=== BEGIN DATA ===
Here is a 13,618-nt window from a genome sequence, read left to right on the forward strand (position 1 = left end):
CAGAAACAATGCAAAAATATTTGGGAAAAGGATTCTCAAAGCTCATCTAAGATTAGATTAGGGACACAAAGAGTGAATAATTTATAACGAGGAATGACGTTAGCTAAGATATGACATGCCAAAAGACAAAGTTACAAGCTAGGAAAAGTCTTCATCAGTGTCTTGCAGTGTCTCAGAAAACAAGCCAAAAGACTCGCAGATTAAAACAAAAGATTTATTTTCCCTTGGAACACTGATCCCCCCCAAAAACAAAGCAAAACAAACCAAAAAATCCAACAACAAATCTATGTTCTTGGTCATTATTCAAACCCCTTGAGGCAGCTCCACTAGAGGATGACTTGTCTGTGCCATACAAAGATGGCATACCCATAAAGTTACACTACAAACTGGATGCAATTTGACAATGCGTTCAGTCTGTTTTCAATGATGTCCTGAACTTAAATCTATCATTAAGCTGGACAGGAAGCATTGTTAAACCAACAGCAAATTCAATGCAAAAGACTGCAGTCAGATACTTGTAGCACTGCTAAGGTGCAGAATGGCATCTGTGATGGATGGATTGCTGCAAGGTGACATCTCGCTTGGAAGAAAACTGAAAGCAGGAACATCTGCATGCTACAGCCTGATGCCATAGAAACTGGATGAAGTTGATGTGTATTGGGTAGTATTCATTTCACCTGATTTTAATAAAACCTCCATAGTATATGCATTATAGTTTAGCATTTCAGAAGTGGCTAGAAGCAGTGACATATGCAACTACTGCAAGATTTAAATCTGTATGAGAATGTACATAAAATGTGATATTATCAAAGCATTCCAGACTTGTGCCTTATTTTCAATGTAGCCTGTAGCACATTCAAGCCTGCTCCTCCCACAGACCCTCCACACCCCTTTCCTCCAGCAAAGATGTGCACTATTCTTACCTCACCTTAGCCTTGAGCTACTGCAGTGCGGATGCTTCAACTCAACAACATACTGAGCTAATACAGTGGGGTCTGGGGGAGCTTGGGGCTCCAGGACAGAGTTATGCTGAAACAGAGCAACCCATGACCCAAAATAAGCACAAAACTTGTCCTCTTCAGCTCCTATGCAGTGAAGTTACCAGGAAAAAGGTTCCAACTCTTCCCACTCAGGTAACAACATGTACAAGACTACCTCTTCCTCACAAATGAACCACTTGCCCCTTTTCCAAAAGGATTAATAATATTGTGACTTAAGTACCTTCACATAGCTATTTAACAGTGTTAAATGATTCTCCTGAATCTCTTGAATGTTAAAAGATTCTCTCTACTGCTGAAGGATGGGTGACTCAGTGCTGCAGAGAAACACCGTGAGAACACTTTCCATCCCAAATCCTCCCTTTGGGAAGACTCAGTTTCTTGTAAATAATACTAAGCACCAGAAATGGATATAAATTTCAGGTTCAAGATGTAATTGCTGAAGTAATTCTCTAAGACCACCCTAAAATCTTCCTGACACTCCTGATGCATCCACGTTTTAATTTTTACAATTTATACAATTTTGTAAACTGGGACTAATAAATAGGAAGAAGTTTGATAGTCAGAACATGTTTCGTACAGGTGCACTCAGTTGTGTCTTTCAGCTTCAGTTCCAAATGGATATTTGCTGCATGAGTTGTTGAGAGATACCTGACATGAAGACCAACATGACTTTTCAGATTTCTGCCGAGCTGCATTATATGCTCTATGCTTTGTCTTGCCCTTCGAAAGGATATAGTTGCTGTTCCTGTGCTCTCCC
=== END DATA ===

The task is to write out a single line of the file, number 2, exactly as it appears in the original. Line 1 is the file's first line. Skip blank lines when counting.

CAGAAACAATGCAAAAATATTTGGGAAAAGGATTCTCAAAGCTCATCTAAGATTAGATTAGGGACACAAAGAGTGAATAATTTATAACGAGGAATGACGTTAGCTAAGATATGACATGCCAAAAGACAAAGTTACAAGCTAGGAAAAGTCTTCATCAGTGTCTTGCAGTGTCTCAGAAAACAAGCCAAAAGACTCGCAGATTAAAACAAAAGATTTATTTTCCCTTGGAACACTGATCCCCCCCAAAAACAAAGCAAAACAAACCAAAAAATCCAACAACAAATCTATGTTCTTGGTCATTATTCAAACCCCTTGAGGCAGCTCCACTAGAGGATGACTTGTCTGTGCCATACAAAGATGGCATACCCATAAAGTTACACTACAAACTGGATGCAATTTGACAATGCGTTCAGTCTGTTTTCAATGATGTCCTGAACTTAAATCTATCATTAAGCTGGACAGGAAGCATTGTTAAACCAACAGCAAATTCAATGCAAAAGACTGCAGTCAGATACTTGTAGCACTGCTAAGGTGCAGAATGGCATCTGTGATGGATGGATTGCTGCAAGGTGACATCTCGCTTGGAAGAAAACTGAAAGCAGGAACATCTGCATGCTACAGCCTGATGCCATAGAAACTGGATGAAGTTGATGTGTATTGGGTAGTATTCATTTCACCTGATTTTAATAAAACCTCCATAGTATATGCATTATAGTTTAGCATTTCAGAAGTGGCTAGAAGCAGTGACATATGCAACTACTGCAAGATTTAAATCTGTATGAGAATGTACATAAAATGTGATATTATCAAAGCATTCCAGACTTGTGCCTTATTTTCAATGTAGCCTGTAGCACATTCAAGCCTGCTCCTCCCACAGACCCTCCACACCCCTTTCCTCCAGCAAAGATGTGCACTATTCTTACCTCACCTTAGCCTTGAGCTACTGCAGTGCGGATGCTTCAACTCAACAACATACTGAGCTAATACAGTGGGGTCTGGGGGAGCTTGGGGCTCCAGGACAGAGTTATGCTGAAACAGAGCAACCCATGACCCAAAATAAGCACAAAACTTGTCCTCTTCAGCTCCTATGCAGTGAAGTTACCAGGAAAAAGGTTCCAACTCTTCCCACTCAGGTAACAACATGTACAAGACTACCTCTTCCTCACAAATGAACCACTTGCCCCTTTTCCAAAAGGATTAATAATATTGTGACTTAAGTACCTTCACATAGCTATTTAACAGTGTTAAATGATTCTCCTGAATCTCTTGAATGTTAAAAGATTCTCTCTACTGCTGAAGGATGGGTGACTCAGTGCTGCAGAGAAACACCGTGAGAACACTTTCCATCCCAAATCCTCCCTTTGGGAAGACTCAGTTTCTTGTAAATAATACTAAGCACCAGAAATGGATATAAATTTCAGGTTCAAGATGTAATTGCTGAAGTAATTCTCTAAGACCACCCTAAAATCTTCCTGACACTCCTGATGCATCCACGTTTTAATTTTTACAATTTATACAATTTTGTAAACTGGGACTAATAAATAGGAAGAAGTTTGATAGTCAGAACATGTTTCGTACAGGTGCACTCAGTTGTGTCTTTCAGCTTCAGTTCCAAATGGATATTTGCTGCATGAGTTGTTGAGAGATACCTGACATGAAGACCAACATGACTTTTCAGATTTCTGCCGAGCTGCATTATATGCTCTATGCTTTGTCTTGCCCTTCGAAAGGATATAGTTGCTGTTCCTGTGCTCTCCC